An artist in his own right, and a model for the Wyeths JIMMY LYNCH, 1944-2008

Posted: June 29, 2008

Jimmy Lynch, 63, formerly of Chadds Ford, "an appealing vagabond," artist and artist's model who was the subject of several important paintings by Andrew Wyeth and his son, Jamie, died of hypertension and heart arrhythmia June 4 at his home in Lewisburg, W.Va.

Mr. Lynch grew up in Chadds Ford, two doors down from the Wyeths. Jamie Wyeth, just two years older, became a buddy. "I taught him to drive and he showed me what New York was," Mr. Lynch told a reporter in 1988. When galleries assigned a limousine to Jamie Wyeth for exhibit openings, "I'd sit in the back, play the guitar, and we'd think we were the Beatles or something."

Mr. Lynch returned the favor when he helped Jamie Wyeth rescue a large sow that was about to be slaughtered. The animal became the subject of one of Jamie Wyeth's most famous paintings, Portrait of a Pig. Mr. Lynch himself was the subject of another important Jamie Wyeth work, Draft Age, painted in 1965 during the Vietnam War. Mr. Lynch is shown in a defiant pose wearing a leather jacket and wraparound sunglasses. Ironically, Mr. Lynch had tried to enlist in the Army several years earlier, his sister, Nancy Dowling said, but was turned down because of a minor medical problem.

From the time he was 5, Mr. Lynch was the model for Andrew Wyeth for several paintings, including the 1969 Swinger, the 1970 Afternoon Flight, and the 1990 Man and the Moon.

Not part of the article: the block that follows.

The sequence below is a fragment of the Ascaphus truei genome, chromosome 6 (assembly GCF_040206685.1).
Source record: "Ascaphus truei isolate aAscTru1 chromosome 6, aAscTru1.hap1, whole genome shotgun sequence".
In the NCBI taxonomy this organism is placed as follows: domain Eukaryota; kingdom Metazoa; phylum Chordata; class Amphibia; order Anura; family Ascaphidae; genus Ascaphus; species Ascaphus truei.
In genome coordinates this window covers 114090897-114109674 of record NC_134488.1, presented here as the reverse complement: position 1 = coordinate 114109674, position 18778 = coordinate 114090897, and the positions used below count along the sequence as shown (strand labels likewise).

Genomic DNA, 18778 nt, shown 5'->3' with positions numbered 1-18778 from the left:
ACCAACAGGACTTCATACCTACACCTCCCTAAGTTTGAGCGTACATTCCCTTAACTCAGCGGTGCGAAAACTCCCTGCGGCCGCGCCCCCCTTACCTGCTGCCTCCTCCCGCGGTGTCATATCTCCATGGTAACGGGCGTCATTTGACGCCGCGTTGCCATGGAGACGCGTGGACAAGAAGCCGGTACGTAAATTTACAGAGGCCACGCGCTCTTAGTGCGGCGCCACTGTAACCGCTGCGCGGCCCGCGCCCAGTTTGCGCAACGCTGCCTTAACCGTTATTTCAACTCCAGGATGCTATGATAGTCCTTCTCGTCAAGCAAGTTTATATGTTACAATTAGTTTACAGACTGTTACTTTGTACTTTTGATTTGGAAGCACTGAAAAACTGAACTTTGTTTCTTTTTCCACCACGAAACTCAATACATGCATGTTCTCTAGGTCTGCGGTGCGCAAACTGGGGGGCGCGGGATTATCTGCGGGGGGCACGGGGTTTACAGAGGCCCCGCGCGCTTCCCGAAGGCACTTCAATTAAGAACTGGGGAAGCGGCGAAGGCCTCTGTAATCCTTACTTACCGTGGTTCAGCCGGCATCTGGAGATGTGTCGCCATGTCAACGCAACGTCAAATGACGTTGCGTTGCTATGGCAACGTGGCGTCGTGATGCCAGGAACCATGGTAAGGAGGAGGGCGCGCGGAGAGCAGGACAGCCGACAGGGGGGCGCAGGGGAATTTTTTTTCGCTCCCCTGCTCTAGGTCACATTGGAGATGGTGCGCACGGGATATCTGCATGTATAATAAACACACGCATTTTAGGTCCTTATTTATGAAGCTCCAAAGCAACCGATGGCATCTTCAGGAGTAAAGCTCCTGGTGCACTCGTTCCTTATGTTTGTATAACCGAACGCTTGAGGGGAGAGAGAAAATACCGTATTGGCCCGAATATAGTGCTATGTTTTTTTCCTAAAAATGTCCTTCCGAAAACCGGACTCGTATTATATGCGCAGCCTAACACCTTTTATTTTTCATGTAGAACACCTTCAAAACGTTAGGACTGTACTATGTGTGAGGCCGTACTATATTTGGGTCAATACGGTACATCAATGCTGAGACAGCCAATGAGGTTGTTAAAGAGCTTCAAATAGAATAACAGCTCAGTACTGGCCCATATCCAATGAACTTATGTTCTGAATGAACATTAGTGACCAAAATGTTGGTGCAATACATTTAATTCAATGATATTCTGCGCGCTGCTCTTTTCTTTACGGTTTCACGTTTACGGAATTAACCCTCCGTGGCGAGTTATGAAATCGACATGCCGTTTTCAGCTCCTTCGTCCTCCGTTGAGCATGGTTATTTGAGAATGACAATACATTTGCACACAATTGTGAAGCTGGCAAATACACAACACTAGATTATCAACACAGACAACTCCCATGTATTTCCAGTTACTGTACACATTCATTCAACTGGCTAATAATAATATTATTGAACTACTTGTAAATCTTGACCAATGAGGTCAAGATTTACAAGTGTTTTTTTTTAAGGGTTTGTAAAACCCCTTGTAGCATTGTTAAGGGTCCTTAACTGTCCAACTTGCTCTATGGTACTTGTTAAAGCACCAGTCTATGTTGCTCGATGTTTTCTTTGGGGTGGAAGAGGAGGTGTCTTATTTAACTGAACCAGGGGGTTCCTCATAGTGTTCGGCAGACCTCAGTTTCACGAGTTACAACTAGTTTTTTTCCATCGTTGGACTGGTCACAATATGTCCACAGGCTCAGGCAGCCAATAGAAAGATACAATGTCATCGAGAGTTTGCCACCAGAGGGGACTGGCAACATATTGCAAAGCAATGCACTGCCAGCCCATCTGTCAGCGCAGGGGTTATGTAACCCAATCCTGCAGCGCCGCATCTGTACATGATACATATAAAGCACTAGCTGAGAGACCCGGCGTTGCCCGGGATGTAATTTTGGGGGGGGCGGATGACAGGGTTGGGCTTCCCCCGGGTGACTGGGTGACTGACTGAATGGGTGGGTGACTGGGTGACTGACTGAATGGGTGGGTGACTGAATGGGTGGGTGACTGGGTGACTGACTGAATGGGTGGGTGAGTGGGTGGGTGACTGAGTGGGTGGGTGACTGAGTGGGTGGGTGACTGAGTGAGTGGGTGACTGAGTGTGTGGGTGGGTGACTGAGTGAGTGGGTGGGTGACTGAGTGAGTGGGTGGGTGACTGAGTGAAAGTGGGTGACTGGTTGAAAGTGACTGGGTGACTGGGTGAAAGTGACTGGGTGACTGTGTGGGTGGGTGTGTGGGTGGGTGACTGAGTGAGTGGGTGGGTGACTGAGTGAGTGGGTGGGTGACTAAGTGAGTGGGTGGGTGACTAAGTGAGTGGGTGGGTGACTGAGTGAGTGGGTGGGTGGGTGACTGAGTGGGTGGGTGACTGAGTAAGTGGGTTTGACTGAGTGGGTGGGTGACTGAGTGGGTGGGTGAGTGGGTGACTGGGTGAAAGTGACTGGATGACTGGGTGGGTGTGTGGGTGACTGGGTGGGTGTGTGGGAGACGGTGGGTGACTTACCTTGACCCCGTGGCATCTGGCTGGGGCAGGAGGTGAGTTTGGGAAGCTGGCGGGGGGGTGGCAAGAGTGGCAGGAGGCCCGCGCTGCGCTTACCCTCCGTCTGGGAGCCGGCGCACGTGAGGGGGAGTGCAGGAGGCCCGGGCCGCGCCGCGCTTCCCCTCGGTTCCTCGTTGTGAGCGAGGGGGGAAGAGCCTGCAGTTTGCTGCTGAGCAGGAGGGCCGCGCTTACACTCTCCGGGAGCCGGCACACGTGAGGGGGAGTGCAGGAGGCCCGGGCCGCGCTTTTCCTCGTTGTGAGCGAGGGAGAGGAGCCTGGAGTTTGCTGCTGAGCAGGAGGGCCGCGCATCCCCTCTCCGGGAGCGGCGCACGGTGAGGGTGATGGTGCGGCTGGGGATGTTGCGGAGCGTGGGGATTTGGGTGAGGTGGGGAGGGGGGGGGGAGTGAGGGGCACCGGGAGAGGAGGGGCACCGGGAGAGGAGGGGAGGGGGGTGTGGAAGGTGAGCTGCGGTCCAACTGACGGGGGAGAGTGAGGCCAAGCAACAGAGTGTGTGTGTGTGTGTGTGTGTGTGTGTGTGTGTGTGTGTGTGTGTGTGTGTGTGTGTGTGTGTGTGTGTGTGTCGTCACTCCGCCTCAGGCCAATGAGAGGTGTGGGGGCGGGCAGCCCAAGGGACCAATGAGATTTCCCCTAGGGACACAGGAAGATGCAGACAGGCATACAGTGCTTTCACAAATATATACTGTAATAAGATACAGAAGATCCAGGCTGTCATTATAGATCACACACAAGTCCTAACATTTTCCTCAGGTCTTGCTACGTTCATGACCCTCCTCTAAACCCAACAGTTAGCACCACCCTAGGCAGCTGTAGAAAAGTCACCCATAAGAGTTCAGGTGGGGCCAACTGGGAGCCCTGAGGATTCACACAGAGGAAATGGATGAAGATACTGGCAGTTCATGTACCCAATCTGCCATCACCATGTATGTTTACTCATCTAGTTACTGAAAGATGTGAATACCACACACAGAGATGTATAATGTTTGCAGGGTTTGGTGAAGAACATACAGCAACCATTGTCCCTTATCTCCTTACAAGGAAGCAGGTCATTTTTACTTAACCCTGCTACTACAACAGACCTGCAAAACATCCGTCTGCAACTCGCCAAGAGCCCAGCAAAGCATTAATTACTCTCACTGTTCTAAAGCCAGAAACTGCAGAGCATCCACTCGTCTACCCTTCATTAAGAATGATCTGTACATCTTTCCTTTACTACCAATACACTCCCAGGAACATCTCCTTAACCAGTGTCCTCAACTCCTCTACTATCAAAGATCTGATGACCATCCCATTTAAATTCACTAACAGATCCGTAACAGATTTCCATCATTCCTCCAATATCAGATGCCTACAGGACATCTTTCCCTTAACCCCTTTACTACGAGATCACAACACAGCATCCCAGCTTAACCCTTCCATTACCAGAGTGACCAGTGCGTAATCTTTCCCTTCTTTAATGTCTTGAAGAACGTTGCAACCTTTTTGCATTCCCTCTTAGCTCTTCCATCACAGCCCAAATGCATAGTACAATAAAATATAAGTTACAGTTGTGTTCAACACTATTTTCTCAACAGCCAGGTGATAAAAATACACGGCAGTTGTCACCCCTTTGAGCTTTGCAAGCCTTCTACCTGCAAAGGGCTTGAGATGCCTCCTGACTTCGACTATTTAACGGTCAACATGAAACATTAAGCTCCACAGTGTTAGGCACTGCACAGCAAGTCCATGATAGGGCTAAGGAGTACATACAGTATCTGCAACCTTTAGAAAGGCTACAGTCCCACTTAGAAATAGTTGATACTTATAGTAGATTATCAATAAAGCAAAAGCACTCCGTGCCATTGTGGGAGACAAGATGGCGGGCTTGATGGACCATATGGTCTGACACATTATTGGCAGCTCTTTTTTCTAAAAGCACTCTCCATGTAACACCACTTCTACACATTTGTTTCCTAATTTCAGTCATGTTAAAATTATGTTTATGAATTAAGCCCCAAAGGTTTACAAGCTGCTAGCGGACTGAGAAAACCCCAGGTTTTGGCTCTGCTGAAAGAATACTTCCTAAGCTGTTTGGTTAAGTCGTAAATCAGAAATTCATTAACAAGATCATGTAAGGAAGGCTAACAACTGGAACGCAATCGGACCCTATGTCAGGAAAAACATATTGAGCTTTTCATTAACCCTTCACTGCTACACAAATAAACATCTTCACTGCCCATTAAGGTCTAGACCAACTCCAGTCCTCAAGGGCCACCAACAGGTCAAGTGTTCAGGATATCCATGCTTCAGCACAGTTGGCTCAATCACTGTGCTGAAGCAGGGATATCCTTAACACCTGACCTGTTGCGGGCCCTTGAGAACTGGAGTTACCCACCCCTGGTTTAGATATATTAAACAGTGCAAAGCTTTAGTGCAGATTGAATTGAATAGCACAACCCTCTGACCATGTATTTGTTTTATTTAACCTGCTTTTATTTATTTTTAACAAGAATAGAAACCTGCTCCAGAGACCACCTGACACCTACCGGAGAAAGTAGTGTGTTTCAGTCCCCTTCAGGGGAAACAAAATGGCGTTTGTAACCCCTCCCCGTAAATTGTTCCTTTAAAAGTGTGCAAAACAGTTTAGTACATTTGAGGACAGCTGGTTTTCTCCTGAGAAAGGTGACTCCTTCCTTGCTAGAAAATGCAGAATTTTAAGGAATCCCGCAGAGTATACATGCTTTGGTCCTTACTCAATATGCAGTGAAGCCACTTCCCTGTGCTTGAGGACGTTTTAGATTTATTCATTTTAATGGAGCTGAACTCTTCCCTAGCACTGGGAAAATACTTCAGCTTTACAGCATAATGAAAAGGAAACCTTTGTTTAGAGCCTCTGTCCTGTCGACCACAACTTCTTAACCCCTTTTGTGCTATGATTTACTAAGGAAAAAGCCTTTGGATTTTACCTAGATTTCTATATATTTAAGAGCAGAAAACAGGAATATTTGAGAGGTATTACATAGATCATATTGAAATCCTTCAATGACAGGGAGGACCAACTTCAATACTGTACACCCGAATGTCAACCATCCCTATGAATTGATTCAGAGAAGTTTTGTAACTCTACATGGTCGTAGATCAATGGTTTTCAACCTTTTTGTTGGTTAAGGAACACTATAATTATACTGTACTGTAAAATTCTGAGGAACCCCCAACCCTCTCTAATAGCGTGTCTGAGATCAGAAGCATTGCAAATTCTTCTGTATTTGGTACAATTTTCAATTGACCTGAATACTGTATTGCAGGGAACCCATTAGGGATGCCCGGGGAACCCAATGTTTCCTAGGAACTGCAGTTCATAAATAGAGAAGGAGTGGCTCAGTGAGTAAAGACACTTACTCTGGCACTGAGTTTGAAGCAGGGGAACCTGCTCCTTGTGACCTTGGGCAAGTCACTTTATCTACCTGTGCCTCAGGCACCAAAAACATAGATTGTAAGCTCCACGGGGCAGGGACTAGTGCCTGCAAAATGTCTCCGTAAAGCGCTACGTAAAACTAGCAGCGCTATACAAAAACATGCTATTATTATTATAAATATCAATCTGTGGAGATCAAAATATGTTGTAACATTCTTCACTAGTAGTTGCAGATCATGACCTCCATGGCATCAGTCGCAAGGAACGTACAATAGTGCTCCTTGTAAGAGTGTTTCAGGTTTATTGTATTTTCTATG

Mr. Lynch's own water colors and oils, which were the subject of a show at the Somerville-Manning Gallery in Greenville, Del., in 1998, were described as "full of softness and quietude" and included luminous landscapes of West Virginia, where he had lived since 1993.

Though his art was exhibited at several galleries and three of his paintings are in the collection at the Brandywine River Museum, along with work by the Wyeths, Mr. Lynch was best known to Chadds Ford locals as a quirky Huck Finn.

"Jimmy introduced himself to strangers and soon knew their life stories," his sister said. "He was charismatic and charming." He hung out at Hank's diner in Chadds Ford, camped in the woods, and drove a red ambulance and later a Greyhound bus. Andrew Wyeth described him as an "appealing vagabond."

"He is a constant reminder that artists need not be all that serious," artist Rea Redifer told a reporter in 1998. Redifer, who died last month, was a mentor to Mr. Lynch.

"I did everything from writing folk music to being in the movies," Mr. Lynch said in the 1998 article. He dropped out of school after eighth grade and lived in Chadds Ford until moving to West Virginia, where he painted and cleared trails, baled hay, and tended horses on his wife's family's farm.

He and Jennifer "Tootie" Jones married in 1992 and had a son, Everett James O'Flaherty. Flaherty was the name of Mr. Lynch's biological father.

He customarily used his stepfather's name, Lynch. When he used Flaherty, he added an O.

After Mr. Lynch and his wife divorced in 1998, they remained friends, and he continued to live on the farm.

At a memorial service at the Chapel at Big Bend in Chadds Ford on June 13, some of Mr. Lynch's ashes were fired from a cannon toward Brandywine Creek.

In addition to his sister, son and former wife, Mr. Lynch is survived by a brother, John Lynch, and stepdaughter, Rece Woods Lynn.

Contact staff writer Sally A. Downey at 215-854-2913 or sdowney@phillynews.com.

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